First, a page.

A semi-mechanistic model for characterization of regional absorption properties and prospective prediction of plasma concentrations following administration of new modified release formulations
(English)Article in journal (Other academic) Submitted
Methods to study in vivo gastro intestinal (GI) transit and/or regional absorption of pharmaceuticals are available and increasingly used in drug development. A modelling approach to utilize the information generated in such studies for prospective predictions of absorption from newly developed modified release formulations was outlined and tested for the investigational drug AZD0837. This work was a natural extension to the companion article “A semi-mechanistic model to link in vitro and in vivo drug release for modified release formulations”. The drug release model governed the amount of substance released in distinct GI regions over time. GI distribution of released drug substance, region specific rate and extent of absorption and the influence of concomitant food intake were estimated with the model. The model was informed by data from a magnetic marker monitoring study and an intubation study with local administration in colon. Disposition estimates were further supported by observations following administration of oral solution and intravenous infusion of AZD0837. Distinctly different absorption properties were characterized for different GI regions. Bioavailability over the gut-wall was estimated to be high for substance released in the stomach and absorbed in duodenum (70%) compared to substance released and absorbed in the small intestine (25%). Bioavailability was once again higher in colon (70%) but on the other hand considerably slower than in the earlier parts of the GI tract. The established model was largely successful in predicting plasma concentration following administration of three newly developed formulations for which no clinical data had been applied during model building.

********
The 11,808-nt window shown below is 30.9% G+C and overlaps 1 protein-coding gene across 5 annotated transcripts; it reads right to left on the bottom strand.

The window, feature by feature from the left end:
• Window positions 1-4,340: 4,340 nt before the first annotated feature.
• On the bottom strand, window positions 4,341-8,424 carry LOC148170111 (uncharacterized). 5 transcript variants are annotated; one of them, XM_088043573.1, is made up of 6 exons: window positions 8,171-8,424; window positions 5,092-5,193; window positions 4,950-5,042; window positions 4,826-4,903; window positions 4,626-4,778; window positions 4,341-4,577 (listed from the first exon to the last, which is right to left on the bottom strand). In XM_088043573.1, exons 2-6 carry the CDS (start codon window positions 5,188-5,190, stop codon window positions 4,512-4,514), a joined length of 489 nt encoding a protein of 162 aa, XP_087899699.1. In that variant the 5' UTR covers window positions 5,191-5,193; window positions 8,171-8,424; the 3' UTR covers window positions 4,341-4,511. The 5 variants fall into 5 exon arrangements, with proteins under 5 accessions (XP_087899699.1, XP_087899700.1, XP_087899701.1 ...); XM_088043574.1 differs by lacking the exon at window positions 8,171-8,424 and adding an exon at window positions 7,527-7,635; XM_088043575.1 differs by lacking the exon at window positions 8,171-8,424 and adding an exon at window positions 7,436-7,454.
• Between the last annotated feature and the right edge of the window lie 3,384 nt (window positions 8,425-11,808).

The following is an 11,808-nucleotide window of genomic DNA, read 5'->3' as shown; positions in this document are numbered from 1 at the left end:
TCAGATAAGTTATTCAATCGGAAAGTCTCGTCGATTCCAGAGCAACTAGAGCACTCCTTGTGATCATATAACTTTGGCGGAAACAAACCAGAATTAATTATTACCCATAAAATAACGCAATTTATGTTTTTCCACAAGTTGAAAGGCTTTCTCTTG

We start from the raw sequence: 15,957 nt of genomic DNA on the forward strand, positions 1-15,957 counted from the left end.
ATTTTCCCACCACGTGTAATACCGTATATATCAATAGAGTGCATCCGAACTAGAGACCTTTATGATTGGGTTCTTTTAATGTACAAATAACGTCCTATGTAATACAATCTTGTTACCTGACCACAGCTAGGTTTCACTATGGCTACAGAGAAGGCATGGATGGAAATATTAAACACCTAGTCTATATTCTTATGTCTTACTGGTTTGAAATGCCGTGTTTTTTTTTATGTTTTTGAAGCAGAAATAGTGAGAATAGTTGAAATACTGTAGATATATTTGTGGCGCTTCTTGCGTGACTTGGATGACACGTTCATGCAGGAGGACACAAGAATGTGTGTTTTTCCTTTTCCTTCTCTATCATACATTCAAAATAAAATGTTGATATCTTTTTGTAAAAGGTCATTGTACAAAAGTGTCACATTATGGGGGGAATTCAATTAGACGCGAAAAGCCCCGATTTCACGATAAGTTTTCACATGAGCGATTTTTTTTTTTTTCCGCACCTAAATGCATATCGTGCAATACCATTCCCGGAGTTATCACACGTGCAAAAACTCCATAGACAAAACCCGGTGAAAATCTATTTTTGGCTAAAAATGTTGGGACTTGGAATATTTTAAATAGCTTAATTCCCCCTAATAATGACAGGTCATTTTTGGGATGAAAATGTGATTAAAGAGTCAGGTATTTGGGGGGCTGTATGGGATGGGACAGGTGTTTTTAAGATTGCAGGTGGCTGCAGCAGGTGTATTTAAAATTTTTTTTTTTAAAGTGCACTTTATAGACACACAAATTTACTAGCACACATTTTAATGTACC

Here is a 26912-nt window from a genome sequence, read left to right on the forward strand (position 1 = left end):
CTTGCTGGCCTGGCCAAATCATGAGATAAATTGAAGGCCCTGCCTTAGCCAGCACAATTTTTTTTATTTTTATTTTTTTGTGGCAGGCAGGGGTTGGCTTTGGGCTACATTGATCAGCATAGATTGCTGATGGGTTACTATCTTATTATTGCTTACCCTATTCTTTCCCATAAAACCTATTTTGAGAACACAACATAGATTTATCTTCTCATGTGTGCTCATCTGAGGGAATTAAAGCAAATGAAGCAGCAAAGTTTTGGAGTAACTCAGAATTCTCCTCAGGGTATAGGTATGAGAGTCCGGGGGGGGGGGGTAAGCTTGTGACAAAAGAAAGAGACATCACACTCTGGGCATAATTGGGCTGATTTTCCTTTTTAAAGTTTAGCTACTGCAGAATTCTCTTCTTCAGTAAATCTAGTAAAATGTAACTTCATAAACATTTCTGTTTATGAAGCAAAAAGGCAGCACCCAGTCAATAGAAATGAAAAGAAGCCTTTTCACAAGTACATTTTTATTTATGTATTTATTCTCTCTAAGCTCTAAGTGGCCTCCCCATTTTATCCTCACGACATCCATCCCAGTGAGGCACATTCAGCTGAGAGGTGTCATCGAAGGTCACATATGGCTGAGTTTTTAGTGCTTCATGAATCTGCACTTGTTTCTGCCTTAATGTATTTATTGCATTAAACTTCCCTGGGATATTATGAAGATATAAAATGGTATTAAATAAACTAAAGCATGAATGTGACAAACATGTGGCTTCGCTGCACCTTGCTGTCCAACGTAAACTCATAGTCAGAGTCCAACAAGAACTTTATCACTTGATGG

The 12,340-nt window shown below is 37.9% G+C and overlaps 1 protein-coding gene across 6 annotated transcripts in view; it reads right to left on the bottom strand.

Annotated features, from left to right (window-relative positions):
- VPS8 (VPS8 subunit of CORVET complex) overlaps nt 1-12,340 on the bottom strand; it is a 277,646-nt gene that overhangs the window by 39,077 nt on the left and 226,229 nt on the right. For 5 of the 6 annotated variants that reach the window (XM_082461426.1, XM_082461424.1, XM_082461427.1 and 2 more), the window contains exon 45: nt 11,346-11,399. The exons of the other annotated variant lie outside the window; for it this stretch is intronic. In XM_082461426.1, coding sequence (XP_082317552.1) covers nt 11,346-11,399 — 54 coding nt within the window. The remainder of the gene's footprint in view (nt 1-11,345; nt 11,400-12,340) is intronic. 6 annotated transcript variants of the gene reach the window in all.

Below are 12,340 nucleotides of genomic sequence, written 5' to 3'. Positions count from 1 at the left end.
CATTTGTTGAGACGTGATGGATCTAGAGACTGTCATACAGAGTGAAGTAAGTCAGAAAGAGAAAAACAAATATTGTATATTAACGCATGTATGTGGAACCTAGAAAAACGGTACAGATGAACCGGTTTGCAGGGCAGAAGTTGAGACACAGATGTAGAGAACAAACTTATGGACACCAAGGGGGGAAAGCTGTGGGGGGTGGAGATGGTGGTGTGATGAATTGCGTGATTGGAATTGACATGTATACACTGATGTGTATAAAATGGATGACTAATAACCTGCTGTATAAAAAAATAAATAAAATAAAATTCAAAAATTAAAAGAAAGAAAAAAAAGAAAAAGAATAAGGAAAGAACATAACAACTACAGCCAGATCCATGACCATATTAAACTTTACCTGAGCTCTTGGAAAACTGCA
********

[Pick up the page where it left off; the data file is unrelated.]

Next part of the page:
Modified release, IVIVC, Magnetic marker monitoring, Mechanistic modeling, NONMEM
Research subject Pharmacokinetics and Drug Therapy
IdentifiersURN: urn:nbn:se:uu:diva-149189OAI: oai:DiVA.org:uu-149189DiVA: diva2:404097